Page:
Watch the book trailer here.
Or visit William's website here.

William Prince writes his character, Clint Buchanan as though he lived that boy's life. He may have, his occupation away from writing is corporate security; he knows law enforcement. He has put Clint in a tailor-made environment, and it reads beautifully - every bigger-than-life moment of it. So, if this is not actually an autobiography hidden within a fiction...Mr. Prince's superhuman life condensed to quick-turning pages...then it must be a biography still. I'm convinced that 'Clint' was someone Prince knew. I'll just ask. The settings are real enough. I've been there. The author mentions so many familiar places, it only helps to cement his character in my mind, as a breathing human. I like that a lot. In a place so big, they like to say it's like a 'whole other country'...and it is all known to me. The whole damned State of Texas within those pages.

Yes, the whole thing is large enough, there will be a second book, sometime early this year. After meeting Clint, you will be waiting for his return: The Education of Clint Buchanan. Watch Mr. Prince's website for news about that. Well, he's reachable in lots of places. Here, here, and here.

Do steak joints really cook steaks, big as your boots? Hell yes! You don't get out much, do you? Not out West, that's for certain. And, stop thinking they are cooked. That's city talk. Damn! You need to read The Legend of Sasquatch. It's a travel guide for non-Texans, and will teach you at least enough that you won't look too silly when you come out. Leave the dorky clothes home when you come, too. We can tell you've never worn boots, by the way you talk.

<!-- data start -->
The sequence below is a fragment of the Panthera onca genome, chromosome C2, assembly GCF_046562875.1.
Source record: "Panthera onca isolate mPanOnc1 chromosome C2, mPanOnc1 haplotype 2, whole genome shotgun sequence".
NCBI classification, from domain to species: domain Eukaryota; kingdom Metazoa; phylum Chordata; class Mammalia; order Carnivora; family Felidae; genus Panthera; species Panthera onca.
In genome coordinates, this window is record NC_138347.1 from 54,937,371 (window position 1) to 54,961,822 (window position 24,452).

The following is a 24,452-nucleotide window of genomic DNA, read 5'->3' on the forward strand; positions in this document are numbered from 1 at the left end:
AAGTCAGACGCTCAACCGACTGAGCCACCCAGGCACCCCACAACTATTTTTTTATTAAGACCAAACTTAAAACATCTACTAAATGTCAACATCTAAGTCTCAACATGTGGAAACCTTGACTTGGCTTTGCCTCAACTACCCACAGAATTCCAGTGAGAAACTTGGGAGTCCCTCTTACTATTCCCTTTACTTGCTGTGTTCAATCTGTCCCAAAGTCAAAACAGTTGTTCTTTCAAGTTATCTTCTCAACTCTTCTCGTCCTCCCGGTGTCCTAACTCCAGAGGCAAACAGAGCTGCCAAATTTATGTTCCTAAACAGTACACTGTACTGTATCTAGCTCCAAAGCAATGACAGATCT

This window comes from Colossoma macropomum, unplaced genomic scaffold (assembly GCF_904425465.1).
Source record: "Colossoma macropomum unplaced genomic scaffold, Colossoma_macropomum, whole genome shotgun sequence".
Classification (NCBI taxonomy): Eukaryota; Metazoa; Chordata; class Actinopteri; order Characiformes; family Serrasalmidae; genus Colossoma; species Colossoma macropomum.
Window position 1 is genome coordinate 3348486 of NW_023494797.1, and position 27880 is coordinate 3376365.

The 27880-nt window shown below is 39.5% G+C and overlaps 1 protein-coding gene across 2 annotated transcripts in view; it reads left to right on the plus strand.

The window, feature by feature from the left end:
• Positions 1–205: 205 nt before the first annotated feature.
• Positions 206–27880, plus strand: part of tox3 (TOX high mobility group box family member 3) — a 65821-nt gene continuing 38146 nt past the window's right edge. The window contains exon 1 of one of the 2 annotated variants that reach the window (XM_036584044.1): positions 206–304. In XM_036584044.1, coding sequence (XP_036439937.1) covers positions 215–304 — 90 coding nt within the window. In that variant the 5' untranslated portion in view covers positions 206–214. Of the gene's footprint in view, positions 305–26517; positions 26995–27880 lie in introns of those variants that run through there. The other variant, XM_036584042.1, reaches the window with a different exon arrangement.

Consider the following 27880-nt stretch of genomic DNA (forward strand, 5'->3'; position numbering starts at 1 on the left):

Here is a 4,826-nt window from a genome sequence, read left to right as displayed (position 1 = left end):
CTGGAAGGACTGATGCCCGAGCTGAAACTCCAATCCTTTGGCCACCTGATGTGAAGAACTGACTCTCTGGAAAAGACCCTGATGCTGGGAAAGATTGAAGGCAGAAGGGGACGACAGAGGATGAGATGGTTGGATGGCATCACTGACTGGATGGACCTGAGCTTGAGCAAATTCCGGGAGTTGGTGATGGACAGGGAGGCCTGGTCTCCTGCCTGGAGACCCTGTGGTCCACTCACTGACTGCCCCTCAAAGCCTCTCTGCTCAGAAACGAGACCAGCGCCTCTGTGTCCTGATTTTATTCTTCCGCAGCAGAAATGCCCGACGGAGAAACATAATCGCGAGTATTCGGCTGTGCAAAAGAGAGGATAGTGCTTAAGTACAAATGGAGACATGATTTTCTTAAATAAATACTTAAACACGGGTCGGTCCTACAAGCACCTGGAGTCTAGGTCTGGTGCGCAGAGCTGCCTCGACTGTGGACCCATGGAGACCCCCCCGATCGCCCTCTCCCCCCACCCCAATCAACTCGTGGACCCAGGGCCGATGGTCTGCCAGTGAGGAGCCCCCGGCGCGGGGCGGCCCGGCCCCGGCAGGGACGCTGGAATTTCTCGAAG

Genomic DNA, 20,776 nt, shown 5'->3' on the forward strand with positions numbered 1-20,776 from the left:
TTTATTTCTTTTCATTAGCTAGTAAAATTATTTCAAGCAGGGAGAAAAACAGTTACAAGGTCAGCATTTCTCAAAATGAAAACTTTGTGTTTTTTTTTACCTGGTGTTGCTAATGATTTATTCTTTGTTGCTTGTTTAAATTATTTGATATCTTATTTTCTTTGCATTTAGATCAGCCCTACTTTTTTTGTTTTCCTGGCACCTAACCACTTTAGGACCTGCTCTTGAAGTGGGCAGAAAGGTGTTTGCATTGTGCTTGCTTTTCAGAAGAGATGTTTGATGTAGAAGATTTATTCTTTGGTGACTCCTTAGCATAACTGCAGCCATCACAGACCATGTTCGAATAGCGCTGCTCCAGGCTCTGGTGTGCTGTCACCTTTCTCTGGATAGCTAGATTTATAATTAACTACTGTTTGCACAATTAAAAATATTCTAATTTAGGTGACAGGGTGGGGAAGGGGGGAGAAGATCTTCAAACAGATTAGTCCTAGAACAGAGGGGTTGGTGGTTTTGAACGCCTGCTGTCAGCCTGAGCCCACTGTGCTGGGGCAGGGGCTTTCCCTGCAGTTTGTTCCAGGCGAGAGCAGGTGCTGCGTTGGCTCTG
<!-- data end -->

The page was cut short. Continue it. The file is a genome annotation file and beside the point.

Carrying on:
I turn the space over to my guest:

I always begin fresh with an author, hardly reading other interviews until my questions are written. I’m very curious to hear how Clint became a character in your mind. What brought him to life?
Clint was rolling around in my head for many years.  I had some very basic ideas about the character and his story (and the opening line) as early as the 1980s, but I never really thought that I could write a novel.  In October 2007, I finally decided to give it a try, and I typed the first chapter in a single sitting that really didn’t take very long.  That gave me some confidence, so I just kept writing.  Once I really got rolling, Clint kind of brought himself to life.  His story had to be told, and I was thankful to be the messenger.

How long did you write in this book?
From start to finish, it took about five months, but I was actively writing for only about three of those months.  Frankly, I was surprised that I was able to do it so quickly.

You work in corporate security. Does that mean you get to chase bad guys?